A regional grant is expected to help fund the vast majority of the cost of a West Carrollton road project near downtown, where city revitalization efforts are focused.
About 70 percent of the cost to resurface West Central Avenue from Miami Avenue to the wastewater treatment plant will be paid for by a grant from the Miami Valley Regional Planning Commission, city records show.
The Miami Avenue intersection of West Central is the site of the an entrance to Miami Valley Sand, a $4.5 million sports complex with a bar/restaurant that opened this year, increasing area traffic.
“This resurfacing project represents one element of a multi-faceted strategy to transform the corridor into a destination area,” West Carrollton Planning and Development Director Greg Gaines said in an email.
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“Combined with the recent opening of Miami Valley Sand and future event programming, the stage is being set for a rebirth of this district,” he added.
The West Central resurfacing – expected to be done next year – is the largest expense in a package of more than $500,000 streetscape and infrastructure projects aimed at improving the heart of downtown, city officials have said.
The 0.6-mile project is part of an “economic development priority” to revitalize the Carrollton Center business district and the “downtown corridor” on Central Avenue and Dixie Drive, Gaines said.
The grant from the MVRPC is nearly $232,000 and the resurfacing is estimated to cost $330,588, according to West Carrollton Service Director Rich Norton.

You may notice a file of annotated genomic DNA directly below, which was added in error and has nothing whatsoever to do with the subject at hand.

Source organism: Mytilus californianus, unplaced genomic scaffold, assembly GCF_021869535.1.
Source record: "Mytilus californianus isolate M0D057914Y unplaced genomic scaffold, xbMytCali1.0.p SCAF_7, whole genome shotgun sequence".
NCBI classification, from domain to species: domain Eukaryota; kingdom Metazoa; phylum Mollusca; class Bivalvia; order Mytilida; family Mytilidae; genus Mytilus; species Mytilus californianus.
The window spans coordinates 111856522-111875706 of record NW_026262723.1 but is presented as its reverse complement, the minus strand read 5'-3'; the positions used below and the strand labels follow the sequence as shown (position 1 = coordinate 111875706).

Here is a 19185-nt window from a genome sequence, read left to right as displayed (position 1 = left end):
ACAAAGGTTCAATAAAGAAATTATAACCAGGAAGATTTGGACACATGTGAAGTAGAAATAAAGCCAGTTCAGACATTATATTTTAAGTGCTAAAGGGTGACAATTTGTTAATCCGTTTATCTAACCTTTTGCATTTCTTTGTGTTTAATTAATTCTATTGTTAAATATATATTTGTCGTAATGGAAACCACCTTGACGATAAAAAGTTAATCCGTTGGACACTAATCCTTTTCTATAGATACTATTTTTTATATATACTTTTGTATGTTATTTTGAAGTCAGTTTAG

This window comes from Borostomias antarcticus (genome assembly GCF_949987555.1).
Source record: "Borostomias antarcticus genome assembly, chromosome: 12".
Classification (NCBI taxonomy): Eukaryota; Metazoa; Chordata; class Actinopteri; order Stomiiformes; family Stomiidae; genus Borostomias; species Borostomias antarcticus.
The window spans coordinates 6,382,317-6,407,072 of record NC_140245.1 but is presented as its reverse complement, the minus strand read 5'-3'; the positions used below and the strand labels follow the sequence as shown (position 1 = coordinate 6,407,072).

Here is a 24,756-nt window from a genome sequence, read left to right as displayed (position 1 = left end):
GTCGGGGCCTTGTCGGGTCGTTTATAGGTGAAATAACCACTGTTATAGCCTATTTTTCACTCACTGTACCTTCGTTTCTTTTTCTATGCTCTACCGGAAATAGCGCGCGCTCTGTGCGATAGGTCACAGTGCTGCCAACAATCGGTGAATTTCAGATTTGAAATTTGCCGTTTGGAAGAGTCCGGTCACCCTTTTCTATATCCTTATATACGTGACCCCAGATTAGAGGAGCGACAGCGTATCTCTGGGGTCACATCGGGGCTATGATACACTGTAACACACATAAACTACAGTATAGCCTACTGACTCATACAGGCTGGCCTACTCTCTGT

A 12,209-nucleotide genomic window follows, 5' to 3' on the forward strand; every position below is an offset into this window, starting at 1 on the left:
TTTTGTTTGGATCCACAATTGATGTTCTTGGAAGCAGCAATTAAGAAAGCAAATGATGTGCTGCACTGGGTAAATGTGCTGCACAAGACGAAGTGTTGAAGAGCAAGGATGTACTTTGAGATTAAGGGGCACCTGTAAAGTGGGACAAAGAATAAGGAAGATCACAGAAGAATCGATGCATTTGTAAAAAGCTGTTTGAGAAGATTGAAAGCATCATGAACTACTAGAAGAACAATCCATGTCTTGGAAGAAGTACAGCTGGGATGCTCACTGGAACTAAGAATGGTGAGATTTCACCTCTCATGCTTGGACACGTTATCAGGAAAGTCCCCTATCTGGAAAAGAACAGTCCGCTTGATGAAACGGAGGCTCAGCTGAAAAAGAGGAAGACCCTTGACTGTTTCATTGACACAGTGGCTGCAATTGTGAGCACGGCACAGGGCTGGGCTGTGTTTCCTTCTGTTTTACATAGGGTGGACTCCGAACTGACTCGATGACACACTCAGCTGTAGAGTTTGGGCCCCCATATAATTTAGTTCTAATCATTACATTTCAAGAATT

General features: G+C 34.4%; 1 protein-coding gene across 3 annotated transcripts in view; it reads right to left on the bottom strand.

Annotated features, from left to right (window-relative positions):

Other projects for that area include streetscape improvements and replacing a water line on North Elm Street. North Elm intersects with West Central at the center of downtown, a few blocks east of Miami Avenue.
The North Elm work is scheduled for later this year, Gaines said.
The city will need to meet with the Ohio Department of Transportation to start the process for the West Central resurfacing, documents show.
Approval of projects “must be fully programmed with ODOT and MVRPC within three months of the original approval” to maintain funding, according to a letter from Brian Martin, executive director of regional planning.
The city will be hiring an engineering firm to produce plans within the next 30 days, Norton said.
Final plans are due to ODOT by Aug. 31, and the project will be put out to bid this fall, he added.
A contract award is expected by the end of the year with construction set to start in the spring of 2021 with completion targeted for July 1, Norton said.
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